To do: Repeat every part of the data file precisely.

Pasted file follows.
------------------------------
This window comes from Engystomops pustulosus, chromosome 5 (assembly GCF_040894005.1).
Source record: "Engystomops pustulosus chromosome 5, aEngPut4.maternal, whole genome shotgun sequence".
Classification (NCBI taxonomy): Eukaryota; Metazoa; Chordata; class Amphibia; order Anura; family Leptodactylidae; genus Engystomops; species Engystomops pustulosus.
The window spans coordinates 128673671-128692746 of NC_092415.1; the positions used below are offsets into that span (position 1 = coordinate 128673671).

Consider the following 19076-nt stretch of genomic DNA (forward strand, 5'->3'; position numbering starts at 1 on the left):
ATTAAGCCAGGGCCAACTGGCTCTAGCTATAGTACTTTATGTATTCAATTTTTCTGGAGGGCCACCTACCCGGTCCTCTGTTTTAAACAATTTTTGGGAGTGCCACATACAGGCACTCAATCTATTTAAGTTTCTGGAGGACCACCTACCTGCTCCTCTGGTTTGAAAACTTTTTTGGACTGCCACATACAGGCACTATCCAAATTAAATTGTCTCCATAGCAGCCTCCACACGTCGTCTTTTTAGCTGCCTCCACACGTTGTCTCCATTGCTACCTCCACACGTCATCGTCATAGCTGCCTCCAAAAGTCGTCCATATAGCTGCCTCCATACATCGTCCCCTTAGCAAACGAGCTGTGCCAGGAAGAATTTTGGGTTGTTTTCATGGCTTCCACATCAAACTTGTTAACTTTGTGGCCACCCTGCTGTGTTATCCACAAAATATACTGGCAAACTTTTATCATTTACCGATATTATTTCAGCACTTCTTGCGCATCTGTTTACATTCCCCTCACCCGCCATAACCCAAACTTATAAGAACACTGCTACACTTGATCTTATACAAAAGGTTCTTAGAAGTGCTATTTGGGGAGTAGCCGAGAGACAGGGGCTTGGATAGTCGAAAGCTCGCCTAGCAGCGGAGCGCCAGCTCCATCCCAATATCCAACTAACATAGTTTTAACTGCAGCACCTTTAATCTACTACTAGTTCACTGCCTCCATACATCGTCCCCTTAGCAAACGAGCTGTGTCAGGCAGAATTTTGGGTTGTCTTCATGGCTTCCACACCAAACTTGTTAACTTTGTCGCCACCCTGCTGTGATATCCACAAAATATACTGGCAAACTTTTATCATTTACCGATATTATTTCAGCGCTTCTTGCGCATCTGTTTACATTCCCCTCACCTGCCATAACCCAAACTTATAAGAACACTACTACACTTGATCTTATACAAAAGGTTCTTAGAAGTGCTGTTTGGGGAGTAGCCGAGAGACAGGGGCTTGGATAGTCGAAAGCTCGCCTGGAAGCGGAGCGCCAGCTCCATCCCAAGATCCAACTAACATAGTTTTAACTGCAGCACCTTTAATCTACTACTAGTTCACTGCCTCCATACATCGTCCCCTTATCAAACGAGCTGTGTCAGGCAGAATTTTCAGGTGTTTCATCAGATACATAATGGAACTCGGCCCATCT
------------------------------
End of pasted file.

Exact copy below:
This window comes from Engystomops pustulosus, chromosome 5 (assembly GCF_040894005.1).
Source record: "Engystomops pustulosus chromosome 5, aEngPut4.maternal, whole genome shotgun sequence".
Classification (NCBI taxonomy): Eukaryota; Metazoa; Chordata; class Amphibia; order Anura; family Leptodactylidae; genus Engystomops; species Engystomops pustulosus.
The window spans coordinates 128673671-128692746 of NC_092415.1; the positions used below are offsets into that span (position 1 = coordinate 128673671).

Consider the following 19076-nt stretch of genomic DNA (forward strand, 5'->3'; position numbering starts at 1 on the left):
ATTAAGCCAGGGCCAACTGGCTCTAGCTATAGTACTTTATGTATTCAATTTTTCTGGAGGGCCACCTACCCGGTCCTCTGTTTTAAACAATTTTTGGGAGTGCCACATACAGGCACTCAATCTATTTAAGTTTCTGGAGGACCACCTACCTGCTCCTCTGGTTTGAAAACTTTTTTGGACTGCCACATACAGGCACTATCCAAATTAAATTGTCTCCATAGCAGCCTCCACACGTCGTCTTTTTAGCTGCCTCCACACGTTGTCTCCATTGCTACCTCCACACGTCATCGTCATAGCTGCCTCCAAAAGTCGTCCATATAGCTGCCTCCATACATCGTCCCCTTAGCAAACGAGCTGTGCCAGGAAGAATTTTGGGTTGTTTTCATGGCTTCCACATCAAACTTGTTAACTTTGTGGCCACCCTGCTGTGTTATCCACAAAATATACTGGCAAACTTTTATCATTTACCGATATTATTTCAGCACTTCTTGCGCATCTGTTTACATTCCCCTCACCCGCCATAACCCAAACTTATAAGAACACTGCTACACTTGATCTTATACAAAAGGTTCTTAGAAGTGCTATTTGGGGAGTAGCCGAGAGACAGGGGCTTGGATAGTCGAAAGCTCGCCTAGCAGCGGAGCGCCAGCTCCATCCCAATATCCAACTAACATAGTTTTAACTGCAGCACCTTTAATCTACTACTAGTTCACTGCCTCCATACATCGTCCCCTTAGCAAACGAGCTGTGTCAGGCAGAATTTTGGGTTGTCTTCATGGCTTCCACACCAAACTTGTTAACTTTGTCGCCACCCTGCTGTGATATCCACAAAATATACTGGCAAACTTTTATCATTTACCGATATTATTTCAGCGCTTCTTGCGCATCTGTTTACATTCCCCTCACCTGCCATAACCCAAACTTATAAGAACACTACTACACTTGATCTTATACAAAAGGTTCTTAGAAGTGCTGTTTGGGGAGTAGCCGAGAGACAGGGGCTTGGATAGTCGAAAGCTCGCCTGGAAGCGGAGCGCCAGCTCCATCCCAAGATCCAACTAACATAGTTTTAACTGCAGCACCTTTAATCTACTACTAGTTCACTGCCTCCATACATCGTCCCCTTATCAAACGAGCTGTGTCAGGCAGAATTTTCAGGTGTTTCATCAGATACATAATGGAACTCGGCCCATCT